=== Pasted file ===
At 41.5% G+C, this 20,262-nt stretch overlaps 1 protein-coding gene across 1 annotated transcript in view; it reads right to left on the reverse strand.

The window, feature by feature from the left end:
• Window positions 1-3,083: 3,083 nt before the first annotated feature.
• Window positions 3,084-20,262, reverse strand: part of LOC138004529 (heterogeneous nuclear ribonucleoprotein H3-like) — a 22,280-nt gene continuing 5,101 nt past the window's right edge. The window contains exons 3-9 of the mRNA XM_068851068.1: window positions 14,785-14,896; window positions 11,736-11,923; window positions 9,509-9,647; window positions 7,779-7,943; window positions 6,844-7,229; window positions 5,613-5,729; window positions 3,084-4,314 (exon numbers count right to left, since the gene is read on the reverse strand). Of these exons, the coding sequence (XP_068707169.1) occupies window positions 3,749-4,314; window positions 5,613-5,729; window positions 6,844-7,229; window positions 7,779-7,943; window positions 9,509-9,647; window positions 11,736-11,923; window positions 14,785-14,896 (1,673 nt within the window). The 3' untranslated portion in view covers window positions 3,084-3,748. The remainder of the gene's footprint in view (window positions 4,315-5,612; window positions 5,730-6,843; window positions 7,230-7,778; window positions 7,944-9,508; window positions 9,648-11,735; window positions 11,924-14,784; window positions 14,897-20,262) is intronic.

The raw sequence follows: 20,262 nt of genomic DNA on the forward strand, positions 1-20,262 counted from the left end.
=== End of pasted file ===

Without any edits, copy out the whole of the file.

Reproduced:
At 41.5% G+C, this 20,262-nt stretch overlaps 1 protein-coding gene across 1 annotated transcript in view; it reads right to left on the reverse strand.

The window, feature by feature from the left end:
• Window positions 1-3,083: 3,083 nt before the first annotated feature.
• Window positions 3,084-20,262, reverse strand: part of LOC138004529 (heterogeneous nuclear ribonucleoprotein H3-like) — a 22,280-nt gene continuing 5,101 nt past the window's right edge. The window contains exons 3-9 of the mRNA XM_068851068.1: window positions 14,785-14,896; window positions 11,736-11,923; window positions 9,509-9,647; window positions 7,779-7,943; window positions 6,844-7,229; window positions 5,613-5,729; window positions 3,084-4,314 (exon numbers count right to left, since the gene is read on the reverse strand). Of these exons, the coding sequence (XP_068707169.1) occupies window positions 3,749-4,314; window positions 5,613-5,729; window positions 6,844-7,229; window positions 7,779-7,943; window positions 9,509-9,647; window positions 11,736-11,923; window positions 14,785-14,896 (1,673 nt within the window). The 3' untranslated portion in view covers window positions 3,084-3,748. The remainder of the gene's footprint in view (window positions 4,315-5,612; window positions 5,730-6,843; window positions 7,230-7,778; window positions 7,944-9,508; window positions 9,648-11,735; window positions 11,924-14,784; window positions 14,897-20,262) is intronic.

The raw sequence follows: 20,262 nt of genomic DNA on the forward strand, positions 1-20,262 counted from the left end.